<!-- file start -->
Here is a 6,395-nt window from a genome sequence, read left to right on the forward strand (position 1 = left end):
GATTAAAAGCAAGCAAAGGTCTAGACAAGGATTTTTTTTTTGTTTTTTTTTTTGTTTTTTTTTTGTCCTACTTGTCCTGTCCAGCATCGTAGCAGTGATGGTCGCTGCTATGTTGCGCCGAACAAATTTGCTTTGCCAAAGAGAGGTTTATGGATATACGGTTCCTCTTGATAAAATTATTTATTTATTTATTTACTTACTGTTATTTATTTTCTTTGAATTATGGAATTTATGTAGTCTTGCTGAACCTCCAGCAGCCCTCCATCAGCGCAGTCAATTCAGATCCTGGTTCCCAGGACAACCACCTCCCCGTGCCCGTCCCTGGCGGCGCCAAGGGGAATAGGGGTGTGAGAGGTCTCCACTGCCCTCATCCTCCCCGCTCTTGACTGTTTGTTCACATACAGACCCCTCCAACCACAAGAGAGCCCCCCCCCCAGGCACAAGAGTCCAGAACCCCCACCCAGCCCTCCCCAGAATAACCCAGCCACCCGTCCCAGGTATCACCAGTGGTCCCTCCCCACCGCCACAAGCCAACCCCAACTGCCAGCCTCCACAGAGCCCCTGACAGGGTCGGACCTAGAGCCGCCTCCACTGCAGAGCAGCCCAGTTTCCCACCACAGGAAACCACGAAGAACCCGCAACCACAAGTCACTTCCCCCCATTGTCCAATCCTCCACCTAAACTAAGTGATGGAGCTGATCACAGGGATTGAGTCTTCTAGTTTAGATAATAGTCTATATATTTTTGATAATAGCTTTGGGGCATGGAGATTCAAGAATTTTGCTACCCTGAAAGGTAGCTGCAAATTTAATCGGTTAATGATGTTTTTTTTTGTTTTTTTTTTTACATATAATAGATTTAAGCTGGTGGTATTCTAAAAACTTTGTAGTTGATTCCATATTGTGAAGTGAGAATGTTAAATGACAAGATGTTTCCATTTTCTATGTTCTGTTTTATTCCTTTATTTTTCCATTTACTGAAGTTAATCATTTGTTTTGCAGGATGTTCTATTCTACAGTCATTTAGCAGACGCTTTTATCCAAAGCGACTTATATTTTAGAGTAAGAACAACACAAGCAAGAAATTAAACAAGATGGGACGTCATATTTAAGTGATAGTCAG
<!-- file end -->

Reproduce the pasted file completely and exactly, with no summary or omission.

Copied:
Here is a 6,395-nt window from a genome sequence, read left to right on the forward strand (position 1 = left end):
GATTAAAAGCAAGCAAAGGTCTAGACAAGGATTTTTTTTTTGTTTTTTTTTTTGTTTTTTTTTTGTCCTACTTGTCCTGTCCAGCATCGTAGCAGTGATGGTCGCTGCTATGTTGCGCCGAACAAATTTGCTTTGCCAAAGAGAGGTTTATGGATATACGGTTCCTCTTGATAAAATTATTTATTTATTTATTTACTTACTGTTATTTATTTTCTTTGAATTATGGAATTTATGTAGTCTTGCTGAACCTCCAGCAGCCCTCCATCAGCGCAGTCAATTCAGATCCTGGTTCCCAGGACAACCACCTCCCCGTGCCCGTCCCTGGCGGCGCCAAGGGGAATAGGGGTGTGAGAGGTCTCCACTGCCCTCATCCTCCCCGCTCTTGACTGTTTGTTCACATACAGACCCCTCCAACCACAAGAGAGCCCCCCCCCCAGGCACAAGAGTCCAGAACCCCCACCCAGCCCTCCCCAGAATAACCCAGCCACCCGTCCCAGGTATCACCAGTGGTCCCTCCCCACCGCCACAAGCCAACCCCAACTGCCAGCCTCCACAGAGCCCCTGACAGGGTCGGACCTAGAGCCGCCTCCACTGCAGAGCAGCCCAGTTTCCCACCACAGGAAACCACGAAGAACCCGCAACCACAAGTCACTTCCCCCCATTGTCCAATCCTCCACCTAAACTAAGTGATGGAGCTGATCACAGGGATTGAGTCTTCTAGTTTAGATAATAGTCTATATATTTTTGATAATAGCTTTGGGGCATGGAGATTCAAGAATTTTGCTACCCTGAAAGGTAGCTGCAAATTTAATCGGTTAATGATGTTTTTTTTTGTTTTTTTTTTTACATATAATAGATTTAAGCTGGTGGTATTCTAAAAACTTTGTAGTTGATTCCATATTGTGAAGTGAGAATGTTAAATGACAAGATGTTTCCATTTTCTATGTTCTGTTTTATTCCTTTATTTTTCCATTTACTGAAGTTAATCATTTGTTTTGCAGGATGTTCTATTCTACAGTCATTTAGCAGACGCTTTTATCCAAAGCGACTTATATTTTAGAGTAAGAACAACACAAGCAAGAAATTAAACAAGATGGGACGTCATATTTAAGTGATAGTCAG